Next, they stop at Burnt Island and then at Deathwater Island, where they find another missing Lord, Lord Restimar, transformed into a statue of gold at the bottom of a pool of water that turns everything immersed in it into gold.

Next stop is at Duffers’ Island (11) and then at the Dark Island, this island being permanently hidden in darkness, and where the dreams come true. On this island, they rescue Lord Rhoop.



Finally, they reach the Island of the Star, where they find the last three Lords in an enchanted sleep. A fallen star named Ramandu, who lives on the island, tells them that to break the spell they have to sail to the edge of the world and they have to leave one member of the crew behind.
When sailing towards the edge of the world, they pass into an area where merpeople dwell and the waters are sweet.
The waters become so shallow that the ship cannot continue, and Caspian wants to leave the ship and go in an adventure with Reepicheep.



After an argument, the crew does not allow that.

Aslan instructs Caspian saying that only Lucy, Edmund, Eustace and Reepicheep should proceed in the boat.

Act 4


Fulfilling Ramandu’s tale, Reepicheep goes into a waterfall and disappear, probably reaching Aslan’s country. Edmund, Eustace and Lucy find a lamb, who transform into Aslan and tells them that Edmund and Lucy shall not return to Narnia, and sends the children home, where everyone notice how Eustace has changed.


The main characters in this book are Edmund and Lucy Pevensie, Caspian X, Reepicheep and Eustace Scrubb, the character that changes.


All “Chronicles of Narnia” books are must-reads and this one is no exception.


We recommend the book for kidsteenagers, and fresh-young-minded adults.

4 thoughts on “The Voyage of the Dawn Treader by C. S. Lewis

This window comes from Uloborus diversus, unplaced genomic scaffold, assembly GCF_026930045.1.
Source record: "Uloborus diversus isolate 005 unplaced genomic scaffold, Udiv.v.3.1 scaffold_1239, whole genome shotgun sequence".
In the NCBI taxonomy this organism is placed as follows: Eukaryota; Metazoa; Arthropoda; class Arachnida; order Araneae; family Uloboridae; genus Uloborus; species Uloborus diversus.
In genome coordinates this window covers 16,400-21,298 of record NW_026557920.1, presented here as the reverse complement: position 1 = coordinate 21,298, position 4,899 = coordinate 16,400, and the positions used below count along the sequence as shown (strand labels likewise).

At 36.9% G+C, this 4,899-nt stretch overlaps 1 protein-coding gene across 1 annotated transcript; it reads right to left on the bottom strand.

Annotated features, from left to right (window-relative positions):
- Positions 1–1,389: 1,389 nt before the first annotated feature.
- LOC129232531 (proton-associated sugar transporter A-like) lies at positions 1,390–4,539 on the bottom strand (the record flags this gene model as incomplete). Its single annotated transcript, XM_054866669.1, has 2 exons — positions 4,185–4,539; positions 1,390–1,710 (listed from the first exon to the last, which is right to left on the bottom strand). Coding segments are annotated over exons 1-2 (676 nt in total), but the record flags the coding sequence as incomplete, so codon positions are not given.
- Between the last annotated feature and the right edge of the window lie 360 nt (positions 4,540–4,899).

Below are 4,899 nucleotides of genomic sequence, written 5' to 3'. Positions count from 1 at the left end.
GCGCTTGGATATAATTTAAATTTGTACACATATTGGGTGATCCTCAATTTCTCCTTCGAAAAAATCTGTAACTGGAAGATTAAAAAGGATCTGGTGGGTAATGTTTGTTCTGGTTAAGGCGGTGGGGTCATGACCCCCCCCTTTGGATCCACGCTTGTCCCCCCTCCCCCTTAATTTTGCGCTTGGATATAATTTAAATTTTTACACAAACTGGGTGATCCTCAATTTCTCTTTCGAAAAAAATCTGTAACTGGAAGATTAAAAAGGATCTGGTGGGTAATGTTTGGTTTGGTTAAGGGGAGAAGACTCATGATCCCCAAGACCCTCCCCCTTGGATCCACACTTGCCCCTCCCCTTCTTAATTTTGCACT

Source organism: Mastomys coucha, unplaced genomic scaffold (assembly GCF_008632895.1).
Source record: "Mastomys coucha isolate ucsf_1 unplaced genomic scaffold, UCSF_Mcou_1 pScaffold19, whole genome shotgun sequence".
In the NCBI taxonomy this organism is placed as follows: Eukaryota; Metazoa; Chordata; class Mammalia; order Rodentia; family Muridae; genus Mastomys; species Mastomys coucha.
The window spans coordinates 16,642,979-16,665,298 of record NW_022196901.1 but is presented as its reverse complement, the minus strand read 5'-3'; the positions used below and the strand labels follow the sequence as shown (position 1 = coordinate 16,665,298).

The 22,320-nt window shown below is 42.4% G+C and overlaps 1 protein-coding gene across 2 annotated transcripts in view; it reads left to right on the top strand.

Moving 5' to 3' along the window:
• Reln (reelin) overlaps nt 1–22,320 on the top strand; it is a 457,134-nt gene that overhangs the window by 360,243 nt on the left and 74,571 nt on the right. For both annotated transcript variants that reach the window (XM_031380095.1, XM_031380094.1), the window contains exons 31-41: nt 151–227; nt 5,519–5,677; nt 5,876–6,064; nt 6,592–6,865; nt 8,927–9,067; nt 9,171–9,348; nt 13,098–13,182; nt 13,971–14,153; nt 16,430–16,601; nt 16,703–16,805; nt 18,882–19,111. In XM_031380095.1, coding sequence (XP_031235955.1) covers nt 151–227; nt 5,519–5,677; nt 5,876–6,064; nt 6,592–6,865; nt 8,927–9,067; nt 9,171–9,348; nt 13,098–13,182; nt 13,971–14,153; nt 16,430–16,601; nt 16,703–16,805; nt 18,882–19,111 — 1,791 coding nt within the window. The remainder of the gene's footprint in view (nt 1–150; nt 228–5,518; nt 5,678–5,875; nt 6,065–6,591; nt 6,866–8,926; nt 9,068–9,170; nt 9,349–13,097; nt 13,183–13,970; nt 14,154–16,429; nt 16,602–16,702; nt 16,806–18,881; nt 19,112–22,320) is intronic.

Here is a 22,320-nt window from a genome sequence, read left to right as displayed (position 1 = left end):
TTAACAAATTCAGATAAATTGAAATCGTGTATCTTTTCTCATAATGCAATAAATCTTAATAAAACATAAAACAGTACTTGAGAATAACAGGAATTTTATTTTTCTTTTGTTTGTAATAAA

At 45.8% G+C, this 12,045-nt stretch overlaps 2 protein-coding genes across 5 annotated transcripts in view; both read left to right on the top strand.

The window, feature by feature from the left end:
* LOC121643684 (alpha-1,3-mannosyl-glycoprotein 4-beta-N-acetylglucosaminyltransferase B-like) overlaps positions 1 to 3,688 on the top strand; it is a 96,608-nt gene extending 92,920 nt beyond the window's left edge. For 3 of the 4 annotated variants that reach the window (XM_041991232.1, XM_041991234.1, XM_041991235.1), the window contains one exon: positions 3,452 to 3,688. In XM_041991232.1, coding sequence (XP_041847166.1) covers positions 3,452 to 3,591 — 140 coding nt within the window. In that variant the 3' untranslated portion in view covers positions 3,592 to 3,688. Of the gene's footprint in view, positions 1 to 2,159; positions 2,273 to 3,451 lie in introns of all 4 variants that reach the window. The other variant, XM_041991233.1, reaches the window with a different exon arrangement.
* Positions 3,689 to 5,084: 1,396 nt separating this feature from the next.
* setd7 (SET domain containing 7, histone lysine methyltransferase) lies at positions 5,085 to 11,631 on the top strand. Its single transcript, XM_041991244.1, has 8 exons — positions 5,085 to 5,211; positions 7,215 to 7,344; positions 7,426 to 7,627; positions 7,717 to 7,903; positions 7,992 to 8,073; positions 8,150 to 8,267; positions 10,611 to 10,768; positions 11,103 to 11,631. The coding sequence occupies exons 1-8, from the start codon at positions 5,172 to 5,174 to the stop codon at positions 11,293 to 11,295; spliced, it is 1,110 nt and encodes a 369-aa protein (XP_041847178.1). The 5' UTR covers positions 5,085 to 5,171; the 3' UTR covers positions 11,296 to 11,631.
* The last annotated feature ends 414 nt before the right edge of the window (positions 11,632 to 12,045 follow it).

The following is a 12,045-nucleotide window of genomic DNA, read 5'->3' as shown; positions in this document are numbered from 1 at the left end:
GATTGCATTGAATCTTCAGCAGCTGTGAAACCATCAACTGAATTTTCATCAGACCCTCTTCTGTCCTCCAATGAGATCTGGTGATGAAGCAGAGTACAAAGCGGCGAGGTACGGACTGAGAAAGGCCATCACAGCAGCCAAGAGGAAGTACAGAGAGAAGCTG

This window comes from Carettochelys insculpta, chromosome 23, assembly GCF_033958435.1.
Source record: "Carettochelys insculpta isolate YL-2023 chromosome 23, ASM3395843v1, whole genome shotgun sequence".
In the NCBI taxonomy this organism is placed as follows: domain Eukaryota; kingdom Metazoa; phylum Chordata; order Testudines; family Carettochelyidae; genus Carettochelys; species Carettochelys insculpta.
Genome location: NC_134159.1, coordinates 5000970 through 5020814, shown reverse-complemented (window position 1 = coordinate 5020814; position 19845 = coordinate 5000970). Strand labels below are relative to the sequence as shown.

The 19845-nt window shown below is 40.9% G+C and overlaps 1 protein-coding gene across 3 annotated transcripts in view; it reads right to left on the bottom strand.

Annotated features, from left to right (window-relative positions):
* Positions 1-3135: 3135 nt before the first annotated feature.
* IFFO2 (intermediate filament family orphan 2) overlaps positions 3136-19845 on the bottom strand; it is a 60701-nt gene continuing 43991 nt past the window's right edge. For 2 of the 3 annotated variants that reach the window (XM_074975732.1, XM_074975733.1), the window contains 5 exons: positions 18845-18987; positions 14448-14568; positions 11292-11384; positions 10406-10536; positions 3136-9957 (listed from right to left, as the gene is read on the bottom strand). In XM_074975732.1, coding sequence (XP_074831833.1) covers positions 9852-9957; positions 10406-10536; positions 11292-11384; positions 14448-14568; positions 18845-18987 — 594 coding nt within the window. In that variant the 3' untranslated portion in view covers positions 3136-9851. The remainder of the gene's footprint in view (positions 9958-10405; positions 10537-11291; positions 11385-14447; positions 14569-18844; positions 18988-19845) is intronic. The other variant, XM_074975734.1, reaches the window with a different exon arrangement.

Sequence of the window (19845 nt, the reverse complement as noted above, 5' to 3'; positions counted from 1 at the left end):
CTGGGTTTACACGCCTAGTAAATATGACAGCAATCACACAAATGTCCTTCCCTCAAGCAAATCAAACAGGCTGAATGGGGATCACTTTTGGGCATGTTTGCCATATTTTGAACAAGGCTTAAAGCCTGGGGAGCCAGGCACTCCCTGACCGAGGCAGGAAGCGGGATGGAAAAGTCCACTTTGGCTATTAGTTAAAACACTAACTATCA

• 2016-09-15 at 12:09 pm

    I remember reading these books when I was in grade school and loved them. My kids now are required to bring reading books to school and I thought what better books to get them than the ones from this classic series.

    I really appreciated how you broke down the story and even how you used the spoiler alert sections. For me it was a nice quick visit to an old story I love. Hopefully my kids will find the same enjoyment as I did!

    • 2016-09-19 at 9:58 am

      Hello, James,

      I think you made an excellent choice. Thanks for sharing your experience. Cheers!

  • 2016-10-22 at 9:15 pm

    Oh man I love this book! My dad used to read it to me and my brother and sister when we were young. I always loved how they had a mini adventure on each island that they stopped on. And who doesn’t absolutely love Reepicheep? Am I right?!

    I also watched the movie. I enjoyed it, but they added some stuff to adapt it more for a movie audience ( I guess) and I just wasn’t really feeling that version.

    The character development of Eustace is also pretty cool. At first you can’t stand him, but you really start to like him as he begins to mature due to his own personal adventure.

    Great review!

    • 2016-10-25 at 9:08 am

      Hello, Nick,

      Agreed! I see you have a keen eye for stories. Thanks for sharing your opinion and experience. Cheers!